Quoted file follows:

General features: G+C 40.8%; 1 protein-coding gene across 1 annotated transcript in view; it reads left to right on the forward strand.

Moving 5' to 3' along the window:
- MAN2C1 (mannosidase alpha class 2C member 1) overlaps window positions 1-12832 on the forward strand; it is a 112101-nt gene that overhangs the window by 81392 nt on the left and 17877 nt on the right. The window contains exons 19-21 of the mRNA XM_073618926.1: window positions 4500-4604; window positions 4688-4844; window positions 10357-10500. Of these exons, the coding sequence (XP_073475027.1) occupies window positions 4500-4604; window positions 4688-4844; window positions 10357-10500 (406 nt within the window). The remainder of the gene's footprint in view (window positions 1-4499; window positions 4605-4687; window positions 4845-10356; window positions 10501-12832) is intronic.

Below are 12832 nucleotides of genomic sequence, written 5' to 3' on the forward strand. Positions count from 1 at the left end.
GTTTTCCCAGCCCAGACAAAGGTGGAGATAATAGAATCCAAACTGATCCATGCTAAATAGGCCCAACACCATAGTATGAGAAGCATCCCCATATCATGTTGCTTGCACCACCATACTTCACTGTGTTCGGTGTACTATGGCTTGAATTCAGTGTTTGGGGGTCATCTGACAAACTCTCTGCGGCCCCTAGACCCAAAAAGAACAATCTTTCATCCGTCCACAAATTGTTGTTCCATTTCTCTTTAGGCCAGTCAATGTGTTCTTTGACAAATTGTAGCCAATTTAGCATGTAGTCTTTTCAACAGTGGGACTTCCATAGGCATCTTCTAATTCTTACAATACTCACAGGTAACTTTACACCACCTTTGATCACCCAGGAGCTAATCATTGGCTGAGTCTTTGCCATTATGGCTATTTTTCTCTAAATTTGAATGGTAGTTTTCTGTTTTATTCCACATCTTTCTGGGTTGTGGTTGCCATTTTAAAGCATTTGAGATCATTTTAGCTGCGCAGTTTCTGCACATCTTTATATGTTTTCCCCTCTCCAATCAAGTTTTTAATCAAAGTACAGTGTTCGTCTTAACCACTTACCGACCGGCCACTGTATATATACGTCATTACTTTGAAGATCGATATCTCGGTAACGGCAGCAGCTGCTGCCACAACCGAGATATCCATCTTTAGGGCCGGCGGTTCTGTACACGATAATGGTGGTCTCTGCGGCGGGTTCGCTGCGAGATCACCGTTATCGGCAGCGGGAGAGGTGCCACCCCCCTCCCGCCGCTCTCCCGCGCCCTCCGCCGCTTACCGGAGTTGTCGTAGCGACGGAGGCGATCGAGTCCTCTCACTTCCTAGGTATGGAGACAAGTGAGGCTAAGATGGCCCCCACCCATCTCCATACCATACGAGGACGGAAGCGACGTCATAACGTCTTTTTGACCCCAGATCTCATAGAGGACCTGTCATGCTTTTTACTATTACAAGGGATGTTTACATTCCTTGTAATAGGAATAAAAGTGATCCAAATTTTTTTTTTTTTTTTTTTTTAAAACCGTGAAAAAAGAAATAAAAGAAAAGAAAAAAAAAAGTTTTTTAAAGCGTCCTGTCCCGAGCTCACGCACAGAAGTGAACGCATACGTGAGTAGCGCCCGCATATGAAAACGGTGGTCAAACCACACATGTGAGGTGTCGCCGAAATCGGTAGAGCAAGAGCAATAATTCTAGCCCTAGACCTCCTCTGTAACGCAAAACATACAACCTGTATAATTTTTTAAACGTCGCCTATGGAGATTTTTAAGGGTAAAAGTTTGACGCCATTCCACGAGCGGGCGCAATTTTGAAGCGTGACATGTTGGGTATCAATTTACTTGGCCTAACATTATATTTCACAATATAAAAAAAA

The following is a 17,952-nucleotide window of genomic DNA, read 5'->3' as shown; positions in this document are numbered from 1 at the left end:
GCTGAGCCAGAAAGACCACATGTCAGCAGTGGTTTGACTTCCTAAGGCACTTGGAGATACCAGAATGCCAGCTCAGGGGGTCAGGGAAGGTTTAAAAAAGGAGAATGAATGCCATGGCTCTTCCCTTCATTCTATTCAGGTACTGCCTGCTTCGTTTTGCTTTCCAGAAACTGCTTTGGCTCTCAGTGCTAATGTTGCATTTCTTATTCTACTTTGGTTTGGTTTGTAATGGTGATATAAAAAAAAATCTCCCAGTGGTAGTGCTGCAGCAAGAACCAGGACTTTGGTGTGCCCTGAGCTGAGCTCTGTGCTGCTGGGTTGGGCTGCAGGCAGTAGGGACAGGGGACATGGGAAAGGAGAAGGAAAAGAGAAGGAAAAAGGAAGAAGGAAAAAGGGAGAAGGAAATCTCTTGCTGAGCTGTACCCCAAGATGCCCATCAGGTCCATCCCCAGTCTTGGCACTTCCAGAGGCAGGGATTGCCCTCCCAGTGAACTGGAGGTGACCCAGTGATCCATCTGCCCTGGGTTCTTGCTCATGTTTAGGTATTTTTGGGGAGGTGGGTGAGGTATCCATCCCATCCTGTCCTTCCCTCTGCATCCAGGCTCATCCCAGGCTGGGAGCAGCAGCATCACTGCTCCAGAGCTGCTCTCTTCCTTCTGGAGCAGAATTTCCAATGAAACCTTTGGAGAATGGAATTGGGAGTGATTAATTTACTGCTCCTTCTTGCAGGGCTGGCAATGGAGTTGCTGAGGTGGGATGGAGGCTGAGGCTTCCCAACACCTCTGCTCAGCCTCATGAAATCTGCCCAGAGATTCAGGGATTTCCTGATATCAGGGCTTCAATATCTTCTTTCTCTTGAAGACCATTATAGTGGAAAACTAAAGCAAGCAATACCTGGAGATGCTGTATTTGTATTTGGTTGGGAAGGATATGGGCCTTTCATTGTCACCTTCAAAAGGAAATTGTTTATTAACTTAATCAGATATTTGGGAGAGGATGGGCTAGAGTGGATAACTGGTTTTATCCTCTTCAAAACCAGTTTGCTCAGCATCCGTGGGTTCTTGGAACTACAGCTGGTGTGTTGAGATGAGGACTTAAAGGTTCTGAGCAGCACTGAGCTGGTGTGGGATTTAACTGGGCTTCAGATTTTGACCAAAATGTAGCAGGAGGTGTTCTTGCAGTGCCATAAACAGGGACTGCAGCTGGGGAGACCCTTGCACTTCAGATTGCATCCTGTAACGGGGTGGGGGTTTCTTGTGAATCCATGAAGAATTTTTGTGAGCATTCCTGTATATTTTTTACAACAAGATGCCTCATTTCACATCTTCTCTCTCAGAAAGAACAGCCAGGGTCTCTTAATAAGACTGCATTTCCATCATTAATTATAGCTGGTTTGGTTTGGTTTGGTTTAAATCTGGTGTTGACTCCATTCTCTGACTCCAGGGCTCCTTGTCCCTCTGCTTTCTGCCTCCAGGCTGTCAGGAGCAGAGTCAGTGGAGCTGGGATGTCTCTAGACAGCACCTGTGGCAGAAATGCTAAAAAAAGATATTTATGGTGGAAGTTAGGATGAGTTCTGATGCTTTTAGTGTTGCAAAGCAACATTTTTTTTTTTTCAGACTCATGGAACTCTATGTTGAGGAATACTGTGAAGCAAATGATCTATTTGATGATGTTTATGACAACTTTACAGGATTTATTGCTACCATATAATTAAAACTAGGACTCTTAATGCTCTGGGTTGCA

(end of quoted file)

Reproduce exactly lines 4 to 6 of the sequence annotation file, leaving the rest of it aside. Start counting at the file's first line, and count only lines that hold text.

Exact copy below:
Below are 12832 nucleotides of genomic sequence, written 5' to 3' on the forward strand. Positions count from 1 at the left end.
GTTTTCCCAGCCCAGACAAAGGTGGAGATAATAGAATCCAAACTGATCCATGCTAAATAGGCCCAACACCATAGTATGAGAAGCATCCCCATATCATGTTGCTTGCACCACCATACTTCACTGTGTTCGGTGTACTATGGCTTGAATTCAGTGTTTGGGGGTCATCTGACAAACTCTCTGCGGCCCCTAGACCCAAAAAGAACAATCTTTCATCCGTCCACAAATTGTTGTTCCATTTCTCTTTAGGCCAGTCAATGTGTTCTTTGACAAATTGTAGCCAATTTAGCATGTAGTCTTTTCAACAGTGGGACTTCCATAGGCATCTTCTAATTCTTACAATACTCACAGGTAACTTTACACCACCTTTGATCACCCAGGAGCTAATCATTGGCTGAGTCTTTGCCATTATGGCTATTTTTCTCTAAATTTGAATGGTAGTTTTCTGTTTTATTCCACATCTTTCTGGGTTGTGGTTGCCATTTTAAAGCATTTGAGATCATTTTAGCTGCGCAGTTTCTGCACATCTTTATATGTTTTCCCCTCTCCAATCAAGTTTTTAATCAAAGTACAGTGTTCGTCTTAACCACTTACCGACCGGCCACTGTATATATACGTCATTACTTTGAAGATCGATATCTCGGTAACGGCAGCAGCTGCTGCCACAACCGAGATATCCATCTTTAGGGCCGGCGGTTCTGTACACGATAATGGTGGTCTCTGCGGCGGGTTCGCTGCGAGATCACCGTTATCGGCAGCGGGAGAGGTGCCACCCCCCTCCCGCCGCTCTCCCGCGCCCTCCGCCGCTTACCGGAGTTGTCGTAGCGACGGAGGCGATCGAGTCCTCTCACTTCCTAGGTATGGAGACAAGTGAGGCTAAGATGGCCCCCACCCATCTCCATACCATACGAGGACGGAAGCGACGTCATAACGTCTTTTTGACCCCAGATCTCATAGAGGACCTGTCATGCTTTTTACTATTACAAGGGATGTTTACATTCCTTGTAATAGGAATAAAAGTGATCCAAATTTTTTTTTTTTTTTTTTTTTAAAACCGTGAAAAAAGAAATAAAAGAAAAGAAAAAAAAAAGTTTTTTAAAGCGTCCTGTCCCGAGCTCACGCACAGAAGTGAACGCATACGTGAGTAGCGCCCGCATATGAAAACGGTGGTCAAACCACACATGTGAGGTGTCGCCGAAATCGGTAGAGCAAGAGCAATAATTCTAGCCCTAGACCTCCTCTGTAACGCAAAACATACAACCTGTATAATTTTTTAAACGTCGCCTATGGAGATTTTTAAGGGTAAAAGTTTGACGCCATTCCACGAGCGGGCGCAATTTTGAAGCGTGACATGTTGGGTATCAATTTACTTGGCCTAACATTATATTTCACAATATAAAAAAAA

The following is a 17,952-nucleotide window of genomic DNA, read 5'->3' as shown; positions in this document are numbered from 1 at the left end: